Pixel 3 camera could avoid taking unflattering photos, according to leak

Also, things look good for a Google Home Hub.

Stephen Shankland Former Principal Writer
Stephen Shankland worked at CNET from 1998 to 2024 and wrote about processors, digital photography, AI, quantum computing, computer science, materials science, supercomputers, drones, browsers, 3D printing, USB, and new computing technology in general. He has a soft spot in his heart for standards groups and I/O interfaces. His first big scoop was about radioactive cat poop.
Expertise Processors, semiconductors, web browsers, quantum computing, supercomputers, AI, 3D printing, drones, computer science, physics, programming, materials science, USB, UWB, Android, digital photography, science. Credentials
  • Shankland covered the tech industry for more than 25 years and was a science writer for five years before that. He has deep expertise in microprocessors, digital photography, computer hardware and software, internet standards, web technology, and more.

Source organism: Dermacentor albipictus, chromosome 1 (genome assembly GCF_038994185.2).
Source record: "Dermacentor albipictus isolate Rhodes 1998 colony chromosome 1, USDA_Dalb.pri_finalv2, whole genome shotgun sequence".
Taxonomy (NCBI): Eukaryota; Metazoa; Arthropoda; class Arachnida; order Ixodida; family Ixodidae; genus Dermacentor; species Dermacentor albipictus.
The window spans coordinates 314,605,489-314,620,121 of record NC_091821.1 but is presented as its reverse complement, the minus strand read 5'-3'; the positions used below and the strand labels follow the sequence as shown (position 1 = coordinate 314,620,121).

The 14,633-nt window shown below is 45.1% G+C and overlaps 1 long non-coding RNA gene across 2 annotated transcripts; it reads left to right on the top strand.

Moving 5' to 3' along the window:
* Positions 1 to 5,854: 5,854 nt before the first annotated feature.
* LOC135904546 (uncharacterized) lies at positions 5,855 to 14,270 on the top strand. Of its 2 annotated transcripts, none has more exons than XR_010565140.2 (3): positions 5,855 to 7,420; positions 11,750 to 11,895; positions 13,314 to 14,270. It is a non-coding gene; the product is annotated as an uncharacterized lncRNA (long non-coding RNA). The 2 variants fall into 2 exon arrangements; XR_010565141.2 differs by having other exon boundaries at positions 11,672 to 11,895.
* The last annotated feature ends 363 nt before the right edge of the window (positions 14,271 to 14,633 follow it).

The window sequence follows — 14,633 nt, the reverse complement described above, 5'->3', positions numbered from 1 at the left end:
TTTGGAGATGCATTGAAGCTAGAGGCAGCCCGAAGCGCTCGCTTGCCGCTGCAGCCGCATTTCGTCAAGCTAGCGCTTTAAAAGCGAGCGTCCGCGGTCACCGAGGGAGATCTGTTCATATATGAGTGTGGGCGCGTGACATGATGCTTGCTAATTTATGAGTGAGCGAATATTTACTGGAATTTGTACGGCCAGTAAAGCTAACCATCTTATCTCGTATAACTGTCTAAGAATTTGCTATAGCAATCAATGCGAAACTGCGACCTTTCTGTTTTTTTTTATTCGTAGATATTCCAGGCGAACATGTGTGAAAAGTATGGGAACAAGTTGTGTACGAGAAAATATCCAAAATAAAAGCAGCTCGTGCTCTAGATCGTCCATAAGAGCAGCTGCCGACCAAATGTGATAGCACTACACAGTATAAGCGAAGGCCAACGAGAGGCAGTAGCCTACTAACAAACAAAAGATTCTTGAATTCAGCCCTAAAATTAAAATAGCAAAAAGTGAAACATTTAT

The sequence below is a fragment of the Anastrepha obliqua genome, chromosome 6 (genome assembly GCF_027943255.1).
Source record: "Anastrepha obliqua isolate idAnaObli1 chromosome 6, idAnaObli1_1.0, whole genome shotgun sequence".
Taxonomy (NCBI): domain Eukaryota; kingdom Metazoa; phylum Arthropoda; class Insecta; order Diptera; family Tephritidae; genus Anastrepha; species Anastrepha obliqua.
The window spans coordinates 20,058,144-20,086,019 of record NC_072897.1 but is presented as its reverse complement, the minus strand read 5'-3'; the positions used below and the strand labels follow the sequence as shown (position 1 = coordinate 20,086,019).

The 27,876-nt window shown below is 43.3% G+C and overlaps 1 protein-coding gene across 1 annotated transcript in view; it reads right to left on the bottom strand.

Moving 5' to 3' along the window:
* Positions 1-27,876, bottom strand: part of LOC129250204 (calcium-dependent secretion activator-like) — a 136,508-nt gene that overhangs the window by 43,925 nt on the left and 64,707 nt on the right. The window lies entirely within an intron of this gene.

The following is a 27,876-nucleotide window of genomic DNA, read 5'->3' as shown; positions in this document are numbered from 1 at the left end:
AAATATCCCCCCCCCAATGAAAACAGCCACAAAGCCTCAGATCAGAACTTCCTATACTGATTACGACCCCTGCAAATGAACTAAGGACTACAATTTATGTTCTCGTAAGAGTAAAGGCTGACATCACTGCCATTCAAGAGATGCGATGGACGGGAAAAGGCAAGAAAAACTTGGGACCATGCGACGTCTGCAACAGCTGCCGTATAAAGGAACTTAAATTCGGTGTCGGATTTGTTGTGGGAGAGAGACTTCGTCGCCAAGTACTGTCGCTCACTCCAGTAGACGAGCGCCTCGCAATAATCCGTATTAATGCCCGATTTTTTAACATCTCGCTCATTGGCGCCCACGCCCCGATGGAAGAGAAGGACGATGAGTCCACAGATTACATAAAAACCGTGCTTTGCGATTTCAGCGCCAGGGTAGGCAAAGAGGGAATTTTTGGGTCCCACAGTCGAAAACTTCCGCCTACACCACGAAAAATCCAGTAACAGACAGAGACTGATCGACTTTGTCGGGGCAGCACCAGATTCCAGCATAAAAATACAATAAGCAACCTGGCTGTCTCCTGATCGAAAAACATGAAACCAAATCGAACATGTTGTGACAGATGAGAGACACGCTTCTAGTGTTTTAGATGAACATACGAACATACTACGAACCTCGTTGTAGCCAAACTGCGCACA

Stephen Shankland
Google's Pixel 2 XL has a single camera, unlike rival flagship phones from Apple and Samsung. The second circle is a fingerprint reader.

Google's Pixel 2 XL camera

Stephen Shankland/CNET

Google's upcoming Pixel 3 smartphones could come with a "Top Shot" mode to capture photos of people at the moment they're looking their best, the newest in a series of Pixel 3 leaks indicates.

"Use Top Shot to get smiles, not blinks, and take groupie selfies that get everyone in the photo (without a selfie stick)," say apparent promotional materials tweeted by Front Page Tech's Jon Prosser.

Google is a leader in computational photography -- techniques to use computer processing to overcome shortcomings of camera hardware. The Pixel line has a strong photography reputation, but it's not the first company to embrace the idea. For example, Sony builds its smile shutter feature into some cameras.

Google is expected to debut the Pixel 3 and Pixel 3 XL phones along with other hardware products we expect at a Tuesday press event in New York. Google didn't immediately respond to a request for comment.

The promotional materials also lend credence to a possible debut of the Google Home Hub, a competitor to the newly redesigned Amazon Echo Show smart speaker.

"Ask questions and get visual, immersive answers from Google on weather, recipes, local business info, and more," the promotional materials say. "You can even watch helpful videos from YouTube," something that's been a sticking point for the Echo Show.